Digital disruption ahead
Shipping container, perhaps, might appear an unlikely candidate for the most influential invention of the 20th century, but it has arguably had a bigger impact than the aeroplane or the microchip. Containerisation is also said to be the last best standardisation in the global shipping industry, which dramatically reshaping the world economy. And this happened only about 60 years back! In fact, container shipping made the world smaller and the world economy bigger.
But change is quick and rapid across industries around the world and the shipping industry is no exception here. Interestingly, a recent report by international freight transport insurer TT Club and global management consulting firm McKinsey said that digital reinvention and disruption will have a fundamental impact on the container shipping industry over the next 25 years, allowing scope for new entrants like Amazon and Alibaba. That should be reason enough for traditional shipping industry giants to pull their acts and chalk out plans to remain competitive amidst the new disruptors.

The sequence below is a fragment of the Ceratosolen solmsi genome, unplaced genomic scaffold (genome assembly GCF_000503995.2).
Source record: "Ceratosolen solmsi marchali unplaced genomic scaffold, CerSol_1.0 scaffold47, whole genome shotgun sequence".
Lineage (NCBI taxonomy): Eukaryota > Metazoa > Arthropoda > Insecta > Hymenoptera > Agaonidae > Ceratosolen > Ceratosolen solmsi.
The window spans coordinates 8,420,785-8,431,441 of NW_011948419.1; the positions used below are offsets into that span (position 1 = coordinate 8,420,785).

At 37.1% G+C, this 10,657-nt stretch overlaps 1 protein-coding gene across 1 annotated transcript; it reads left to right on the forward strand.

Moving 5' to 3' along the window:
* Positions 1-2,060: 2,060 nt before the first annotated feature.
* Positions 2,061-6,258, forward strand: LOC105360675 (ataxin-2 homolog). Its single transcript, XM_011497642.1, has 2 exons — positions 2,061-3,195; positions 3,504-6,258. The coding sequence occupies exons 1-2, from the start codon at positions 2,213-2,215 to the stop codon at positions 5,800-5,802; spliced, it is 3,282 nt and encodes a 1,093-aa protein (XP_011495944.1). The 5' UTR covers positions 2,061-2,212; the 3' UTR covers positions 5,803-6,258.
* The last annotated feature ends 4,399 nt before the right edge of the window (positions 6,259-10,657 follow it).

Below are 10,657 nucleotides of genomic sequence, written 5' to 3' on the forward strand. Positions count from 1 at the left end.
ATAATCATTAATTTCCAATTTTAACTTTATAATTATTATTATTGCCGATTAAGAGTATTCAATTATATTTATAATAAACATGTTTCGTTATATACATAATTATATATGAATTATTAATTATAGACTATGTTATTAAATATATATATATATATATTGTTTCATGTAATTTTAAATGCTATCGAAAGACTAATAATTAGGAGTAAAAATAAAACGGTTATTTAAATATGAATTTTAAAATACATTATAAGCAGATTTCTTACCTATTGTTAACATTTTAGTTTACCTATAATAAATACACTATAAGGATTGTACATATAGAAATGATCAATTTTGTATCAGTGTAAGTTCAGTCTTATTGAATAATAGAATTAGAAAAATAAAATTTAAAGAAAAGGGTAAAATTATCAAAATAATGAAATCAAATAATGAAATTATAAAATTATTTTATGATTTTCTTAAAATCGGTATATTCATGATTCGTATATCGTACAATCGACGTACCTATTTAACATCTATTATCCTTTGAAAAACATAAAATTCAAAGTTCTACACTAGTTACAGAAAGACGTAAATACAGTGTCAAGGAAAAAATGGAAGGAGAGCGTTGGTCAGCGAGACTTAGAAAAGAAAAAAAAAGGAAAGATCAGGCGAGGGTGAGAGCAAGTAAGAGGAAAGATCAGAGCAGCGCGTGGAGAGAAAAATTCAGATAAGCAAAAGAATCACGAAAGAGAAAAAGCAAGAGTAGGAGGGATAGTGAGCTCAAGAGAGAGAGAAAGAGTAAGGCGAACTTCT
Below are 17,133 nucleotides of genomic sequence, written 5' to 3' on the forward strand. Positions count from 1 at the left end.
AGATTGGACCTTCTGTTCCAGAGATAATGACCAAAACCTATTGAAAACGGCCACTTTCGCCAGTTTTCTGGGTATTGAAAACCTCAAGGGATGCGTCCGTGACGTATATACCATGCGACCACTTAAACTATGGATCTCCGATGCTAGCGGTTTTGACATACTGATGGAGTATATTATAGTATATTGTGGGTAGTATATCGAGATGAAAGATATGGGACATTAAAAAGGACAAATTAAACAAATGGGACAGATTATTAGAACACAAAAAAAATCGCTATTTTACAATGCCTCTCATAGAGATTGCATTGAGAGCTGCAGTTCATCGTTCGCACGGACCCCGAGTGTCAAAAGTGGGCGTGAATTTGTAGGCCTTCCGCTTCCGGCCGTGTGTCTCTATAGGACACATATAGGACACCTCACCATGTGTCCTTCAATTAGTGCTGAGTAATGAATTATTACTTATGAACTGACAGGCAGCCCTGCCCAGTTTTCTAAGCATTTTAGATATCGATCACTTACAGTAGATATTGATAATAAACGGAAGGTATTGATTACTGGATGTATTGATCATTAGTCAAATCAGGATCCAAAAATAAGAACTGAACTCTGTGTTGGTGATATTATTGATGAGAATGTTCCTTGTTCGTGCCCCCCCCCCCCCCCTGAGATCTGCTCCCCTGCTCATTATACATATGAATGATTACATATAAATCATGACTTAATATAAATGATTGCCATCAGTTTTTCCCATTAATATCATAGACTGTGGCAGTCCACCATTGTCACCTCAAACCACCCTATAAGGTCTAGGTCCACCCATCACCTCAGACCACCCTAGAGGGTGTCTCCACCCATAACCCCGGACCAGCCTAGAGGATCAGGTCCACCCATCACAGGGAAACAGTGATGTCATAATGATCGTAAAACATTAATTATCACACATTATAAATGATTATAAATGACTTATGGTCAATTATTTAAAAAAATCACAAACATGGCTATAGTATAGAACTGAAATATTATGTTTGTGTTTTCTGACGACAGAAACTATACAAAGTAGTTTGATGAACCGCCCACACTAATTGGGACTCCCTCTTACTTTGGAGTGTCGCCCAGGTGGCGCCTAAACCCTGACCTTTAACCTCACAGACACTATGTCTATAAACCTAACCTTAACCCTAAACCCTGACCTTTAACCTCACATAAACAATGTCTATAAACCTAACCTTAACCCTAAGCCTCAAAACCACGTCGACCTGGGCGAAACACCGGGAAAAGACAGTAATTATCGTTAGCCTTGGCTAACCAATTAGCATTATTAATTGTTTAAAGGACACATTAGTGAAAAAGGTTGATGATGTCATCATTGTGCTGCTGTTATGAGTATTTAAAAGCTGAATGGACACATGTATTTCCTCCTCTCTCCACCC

The report, Brave new world - Container transport in 2043, talks about five broad points:
- The physical characteristics of the industry are unlikely to change, as the container and the ships that carry them will still exist over the next 25 years.
- Trade flows will become more balanced across trade lanes as incomes converge between East Asia and developed economies, and the emerging economies in South Asia and Africa “catch up”.
- Automation will be broadly adopted across the value chain, especially on the landside in ports, terminals, rail and trucking, to unlock significant efficiencies.
- Digital, data, and analytics will cause a fundamental shift in the sources of value creation and customers will expect a high level of reliability, transparency and user-friendliness.
- The industry leaders in 2043 will look very different; some will consolidate, others may change their business model. Some will be “digital natives”, either start-ups or e-commerce players optimising the container transport leg of their supply chain.
It is a well established fact that shipping is at the centre of international trade with over 90 percent of consumer goods and many raw materials are either being shipped in containers or in bulk vessels. The shipping industry faces the transformative rise of the digital era complemented by data, analytics, and automation. And there is no one future ahead there; instead there is a range of futures where digital fundamentally changes the industry’s economics. However, getting there will require vision and relentless execution.